Berkhamsted Civic Centre High Street Berkhamsted HP4 3HD
Princes, Power and A Passion for Fragile Beauty
The lecture begins with the 1710 invention of porcelain at Meissen, close to Leipzig, under the patronage of Augustus the Strong, the self-styled sufferer of ‘la maladie de porcelaine’ and concludes with the sophisticated, wealthy and discerning porcelain collectors living in Berlin, Hamburg and Dresden, who fell victim to the seismic political events of the 1930s and 40s. Madame de Pompadour, the patron of Sèvres, regarded the possession of porcelain as a symbol of power and status. Her taste for sumptuous porcelain was shared by George, the Prince Regent, Edward ‘Beau’ Lascelles, whose collection is still at Harewood House, the Rothschilds - including Baron Ferdinand at Waddesdon Manor, John Jones, a Victorian tailor and businessman who donated his collection to the V&A and American captains of industry including Henry Ford II and Mrs Charles Wrightsman, patron of New York’s Metropolitan Museum, who furnished their grand houses in ‘le goût Rothschild’.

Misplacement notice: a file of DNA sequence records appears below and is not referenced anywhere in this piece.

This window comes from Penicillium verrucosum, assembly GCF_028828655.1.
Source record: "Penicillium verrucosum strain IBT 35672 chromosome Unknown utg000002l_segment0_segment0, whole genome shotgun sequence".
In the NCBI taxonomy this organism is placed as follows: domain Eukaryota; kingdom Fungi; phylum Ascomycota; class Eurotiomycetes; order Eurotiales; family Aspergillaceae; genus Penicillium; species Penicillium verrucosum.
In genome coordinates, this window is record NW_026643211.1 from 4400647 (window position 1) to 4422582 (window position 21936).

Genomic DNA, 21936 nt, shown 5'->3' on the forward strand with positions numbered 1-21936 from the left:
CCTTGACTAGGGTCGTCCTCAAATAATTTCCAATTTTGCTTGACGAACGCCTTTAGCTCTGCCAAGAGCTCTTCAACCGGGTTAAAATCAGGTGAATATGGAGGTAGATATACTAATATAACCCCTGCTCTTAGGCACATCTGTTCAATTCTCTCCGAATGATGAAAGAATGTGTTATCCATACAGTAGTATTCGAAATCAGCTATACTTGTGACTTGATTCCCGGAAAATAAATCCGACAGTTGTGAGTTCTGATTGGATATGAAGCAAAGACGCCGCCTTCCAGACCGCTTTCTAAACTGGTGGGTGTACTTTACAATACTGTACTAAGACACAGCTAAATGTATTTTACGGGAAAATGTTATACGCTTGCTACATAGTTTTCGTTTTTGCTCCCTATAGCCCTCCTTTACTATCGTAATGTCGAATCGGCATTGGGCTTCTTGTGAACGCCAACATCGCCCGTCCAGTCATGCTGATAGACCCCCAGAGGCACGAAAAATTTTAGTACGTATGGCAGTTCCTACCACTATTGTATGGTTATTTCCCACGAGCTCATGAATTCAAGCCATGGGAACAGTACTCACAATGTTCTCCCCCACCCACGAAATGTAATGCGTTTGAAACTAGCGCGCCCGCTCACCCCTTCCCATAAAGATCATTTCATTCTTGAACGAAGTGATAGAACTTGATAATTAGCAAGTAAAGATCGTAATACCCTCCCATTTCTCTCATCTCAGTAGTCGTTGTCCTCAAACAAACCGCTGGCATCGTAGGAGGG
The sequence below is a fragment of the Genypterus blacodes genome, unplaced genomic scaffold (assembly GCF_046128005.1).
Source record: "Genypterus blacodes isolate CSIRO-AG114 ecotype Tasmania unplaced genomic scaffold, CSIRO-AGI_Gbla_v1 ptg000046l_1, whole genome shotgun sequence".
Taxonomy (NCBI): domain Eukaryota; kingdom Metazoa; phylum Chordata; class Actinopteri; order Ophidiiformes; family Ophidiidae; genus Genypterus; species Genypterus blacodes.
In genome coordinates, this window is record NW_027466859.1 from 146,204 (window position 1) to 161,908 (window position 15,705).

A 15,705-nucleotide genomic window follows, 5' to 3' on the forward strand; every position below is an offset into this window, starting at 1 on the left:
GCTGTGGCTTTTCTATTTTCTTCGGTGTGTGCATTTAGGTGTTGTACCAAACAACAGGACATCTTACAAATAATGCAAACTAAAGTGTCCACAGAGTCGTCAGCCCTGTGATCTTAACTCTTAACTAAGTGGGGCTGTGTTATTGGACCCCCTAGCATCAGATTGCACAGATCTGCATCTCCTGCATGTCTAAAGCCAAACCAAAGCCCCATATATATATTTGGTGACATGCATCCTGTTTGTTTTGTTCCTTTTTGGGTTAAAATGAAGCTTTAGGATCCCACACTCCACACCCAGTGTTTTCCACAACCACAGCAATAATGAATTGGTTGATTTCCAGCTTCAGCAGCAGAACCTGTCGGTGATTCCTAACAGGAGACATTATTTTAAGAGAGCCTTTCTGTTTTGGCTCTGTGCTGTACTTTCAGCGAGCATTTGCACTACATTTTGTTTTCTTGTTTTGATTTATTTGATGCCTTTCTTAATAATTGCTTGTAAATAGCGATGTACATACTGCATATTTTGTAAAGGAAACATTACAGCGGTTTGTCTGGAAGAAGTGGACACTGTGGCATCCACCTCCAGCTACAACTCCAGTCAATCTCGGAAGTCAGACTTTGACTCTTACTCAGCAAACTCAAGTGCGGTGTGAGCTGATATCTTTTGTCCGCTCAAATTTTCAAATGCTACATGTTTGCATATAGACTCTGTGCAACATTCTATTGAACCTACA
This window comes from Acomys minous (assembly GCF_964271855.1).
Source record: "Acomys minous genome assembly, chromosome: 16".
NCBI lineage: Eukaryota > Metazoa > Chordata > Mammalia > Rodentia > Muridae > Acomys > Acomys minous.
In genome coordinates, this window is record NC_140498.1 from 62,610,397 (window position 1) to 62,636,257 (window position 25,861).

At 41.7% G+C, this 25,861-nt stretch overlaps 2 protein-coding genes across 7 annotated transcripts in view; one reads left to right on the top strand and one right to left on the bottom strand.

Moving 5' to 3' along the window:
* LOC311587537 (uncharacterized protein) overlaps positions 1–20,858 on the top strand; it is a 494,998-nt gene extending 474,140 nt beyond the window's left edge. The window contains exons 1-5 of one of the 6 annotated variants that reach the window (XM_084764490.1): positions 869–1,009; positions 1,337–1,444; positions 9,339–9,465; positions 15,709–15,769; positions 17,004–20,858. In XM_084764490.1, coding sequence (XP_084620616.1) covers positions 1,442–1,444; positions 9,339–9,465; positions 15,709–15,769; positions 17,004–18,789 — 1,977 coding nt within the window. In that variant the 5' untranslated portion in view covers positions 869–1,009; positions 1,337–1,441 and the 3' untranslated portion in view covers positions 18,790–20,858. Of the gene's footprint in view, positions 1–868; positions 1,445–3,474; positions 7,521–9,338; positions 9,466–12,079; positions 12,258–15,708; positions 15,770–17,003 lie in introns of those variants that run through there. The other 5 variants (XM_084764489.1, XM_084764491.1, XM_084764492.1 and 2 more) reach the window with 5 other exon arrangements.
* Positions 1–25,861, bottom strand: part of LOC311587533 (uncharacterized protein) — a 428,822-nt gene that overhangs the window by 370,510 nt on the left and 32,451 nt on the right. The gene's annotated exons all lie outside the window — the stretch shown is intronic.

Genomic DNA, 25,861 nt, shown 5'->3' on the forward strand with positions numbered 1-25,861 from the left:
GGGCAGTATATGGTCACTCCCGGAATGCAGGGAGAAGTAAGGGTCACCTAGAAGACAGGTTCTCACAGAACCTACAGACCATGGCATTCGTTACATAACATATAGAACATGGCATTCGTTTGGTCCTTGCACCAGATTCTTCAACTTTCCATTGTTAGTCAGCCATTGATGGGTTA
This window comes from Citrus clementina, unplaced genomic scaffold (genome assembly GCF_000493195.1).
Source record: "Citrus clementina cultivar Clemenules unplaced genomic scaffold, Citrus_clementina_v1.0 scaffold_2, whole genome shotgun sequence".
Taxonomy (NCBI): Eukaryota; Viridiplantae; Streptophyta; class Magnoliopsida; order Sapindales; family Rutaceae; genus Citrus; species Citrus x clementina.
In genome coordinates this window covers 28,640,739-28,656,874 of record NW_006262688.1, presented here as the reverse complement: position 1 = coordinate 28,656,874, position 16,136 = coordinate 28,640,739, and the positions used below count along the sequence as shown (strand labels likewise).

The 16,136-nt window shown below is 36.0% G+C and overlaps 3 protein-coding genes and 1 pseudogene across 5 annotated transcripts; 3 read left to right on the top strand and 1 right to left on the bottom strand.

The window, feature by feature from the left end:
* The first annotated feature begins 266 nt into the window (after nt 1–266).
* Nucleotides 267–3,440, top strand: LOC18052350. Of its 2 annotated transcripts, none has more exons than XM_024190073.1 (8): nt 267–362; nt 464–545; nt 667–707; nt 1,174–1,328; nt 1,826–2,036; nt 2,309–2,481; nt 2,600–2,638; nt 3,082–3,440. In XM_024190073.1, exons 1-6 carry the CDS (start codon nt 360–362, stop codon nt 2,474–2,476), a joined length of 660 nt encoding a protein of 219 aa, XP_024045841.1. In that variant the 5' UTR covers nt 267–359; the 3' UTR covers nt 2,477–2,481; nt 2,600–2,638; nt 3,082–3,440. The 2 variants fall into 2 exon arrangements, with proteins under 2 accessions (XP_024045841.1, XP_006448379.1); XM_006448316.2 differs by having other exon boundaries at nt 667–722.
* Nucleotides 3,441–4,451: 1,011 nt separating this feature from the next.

THE ARTS SOCIETY ACCREDITED LECTURER
Ms Anne Haworth
Lecturer at the V&A. Guide for private tours of the State Rooms and The Queen's Gallery at Buckingham Palace. Lecturer in British Painting for American students resident in London. In Autumn 2002, catalogued collection of Chinese porcelain at Kensington Palace. From 2002 2005, a committee member of the French Porcelain Society. From 1995 2002, was resident in Shanghai, China, visited ancient kiln sites and lectured to expatriate groups. From 1981 to 1995, trained and became a senior ceramics specialist at Christie's and Bonhams head offices.
MacDonald 'Max' Gill, younger brother of the sculptor and typographer Eric Gill, was an architect, graphic designer and letterer, best known for his pictorial maps, especially those for the London Underground.